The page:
Thursday, March 7, 2019

The US Government’s Cash-Landrum UFO Investigations, Part Two


In part one, we saw how the Cash-Landrum case had been investigated by the US government in 1981 by officials from Bergstrom Air Force Base in Texas, in 1982 in by the Department of the Army Inspector General, and in 1983 by the nation’s defense team responding to the UFO-related lawsuit. In the conclusion, we’ll look at the subsequent secret investigation and how it relates to other agencies that may be covertly studying UFOs today.


ATP, The Advanced Theoretical Physics Working Group

John B. Alexander has had a long involvement in the UFO and paranormal, and participated in the DAIG investigation mentioned earlier. Dr. Alexander’s publisher notes his lengthy interest and research into exotic studies: “life after death, mind over matter, UFOs, remote viewing, telepathic communications with animals, and more…” Chiefly known for his work in non-lethal weapons research, Alexander retired from the US Army in 1988 as a colonel, and along the way earned his Ph.D. in Thanatology at Walden University in 1980.

Dr. Alexander developed a network of friends and associates with similar interests, many of whom were also in the military, doing contract work for the government, the Intelligence Community, or professionals in private industry. One of those friends was Dr. Paul E. Tyler (1930 - 2013), a Captain in the US Navy, and medical consultant on the government’s remote viewing program. This circle of associates was valuable when Alexander put together the Advanced Theoretical Physics Working Group. The primary purpose of the group was to determine if there was a hidden UFO government agency, but their findings were negative. The team also studied a few UFOs cases, and the Cash Landrum incident was one of particular interest. 

Dr. Harold E. Puthoff was a key member of ATP, and he kept his colleague Jacques Vallee informed of the group’s activities. Vallee’s journals record several entries on ATP, which he called "the Secret Onion." From Forbidden Science - Volume III (2016), by Jacques Vallee:
Hyde Street. Wednesday 24 July 1985. (page 199)
"Hal (Puthoff) and I had a lot to talk about… There was a meeting on frontier subjects in Washington recently. When Hal arrived he discovered the topic was UFOs, and the overall project was structured in multiple layers, like an onion. The meeting was classified above top secret, under a codeword. Fifteen attendees reviewed cases like Kirtland AFB, Cash-Landrum and Tehran. They included Howell McConnell and John Tyler. Kit (Green) had been invited but couldn't attend.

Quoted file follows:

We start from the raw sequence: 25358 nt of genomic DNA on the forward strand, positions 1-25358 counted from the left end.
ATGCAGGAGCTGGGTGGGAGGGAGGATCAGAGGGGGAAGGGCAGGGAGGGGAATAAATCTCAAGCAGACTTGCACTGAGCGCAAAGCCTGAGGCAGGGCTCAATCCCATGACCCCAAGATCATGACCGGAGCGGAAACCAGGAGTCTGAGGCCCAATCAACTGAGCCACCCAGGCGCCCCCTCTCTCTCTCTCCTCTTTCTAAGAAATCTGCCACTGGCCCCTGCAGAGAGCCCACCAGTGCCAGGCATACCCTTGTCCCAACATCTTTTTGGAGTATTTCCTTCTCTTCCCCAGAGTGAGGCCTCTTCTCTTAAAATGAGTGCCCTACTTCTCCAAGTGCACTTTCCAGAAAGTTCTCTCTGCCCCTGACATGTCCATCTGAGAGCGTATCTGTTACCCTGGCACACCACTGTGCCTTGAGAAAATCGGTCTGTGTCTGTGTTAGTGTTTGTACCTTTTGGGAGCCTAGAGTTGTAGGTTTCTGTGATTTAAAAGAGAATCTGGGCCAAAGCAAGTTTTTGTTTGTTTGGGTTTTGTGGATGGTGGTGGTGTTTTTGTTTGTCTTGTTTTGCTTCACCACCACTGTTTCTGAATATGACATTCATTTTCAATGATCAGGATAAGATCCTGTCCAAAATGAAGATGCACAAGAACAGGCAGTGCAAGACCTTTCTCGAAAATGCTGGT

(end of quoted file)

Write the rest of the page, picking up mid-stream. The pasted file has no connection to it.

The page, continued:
Two aspects of the meeting were ironic, Hal said. First, attendees were there because they ran programs that were impacted by unidentified signals but they were not necessarily interested in the UFO phenomenon itself.
Second irony: they came to the conclusion there must be a secret UFO project, somewhere else!"
ATP members included Ed Dames, Jack Houck, Bob Wood, Hal Puthoff and John Alexander.
Vallee provided a more detailed description of Alexander’s ATP in the endnotes:
"Notes and References" section for Part Eleven: Dark Science (pages 480-481)
"It has become known that the key meetings took place under DoE supervision on May 20-25, 1985 in the secure facility of the BDM Corporation in McLean, Virginia. The group called itself the 'Advanced Theoretical Physics Conference' or ATP. Alleged participants were Samuel Finch, Oke Shannon and John Kink of Los Alamos National Laboratory; Bill Wilkinson from CIA; Howell McConnell from NSA (whom I had met in October 1972); Hal Puthoff and Jack Houck; Ed Speakman of INSCOM (Army Intelligence); Bill Souder and Bob Wood of McDonnell Douglas; Jake Stewart of the Undersecretary of Defense for Research and Engineering; Bert Stubblebine of BDM; Ron Blackburn, Milt Janzen and Don Keuble of Lockheed; Ralph Freeman, Gary Bright, radiologist Paul Tyler, Ed Dames and Lt. Col. Mike Neery. Ron Pandolfi of CIA also claims to have been involved."
In Jacques Vallee’s entries on the ATP over the years, it is clear that the project never received funding or became an official government program. Dr. Kit Green “"refused to take part in the meetings as long as no budget had been allocated to give it an official status.” (Forbidden Science Volume III, 18 May 1986. P. 243)

John Alexander described ATP in June 2018, EdgeScience #34, "The Department of Defense and UFOs Redux," comparing his 1980s group with the AATIP effort from 2007:
"(AATIP) was just another in a series… of inadequate efforts to investigate one of the most perplexing issues to ever confront humanity… from 1984 through 1988, long before Senator Harry Reid was able to earmark funding for the DIA project, I ran a similar, albeit unfunded, effort... the name we employed for this project was Advanced Theoretical Physics (ATP)."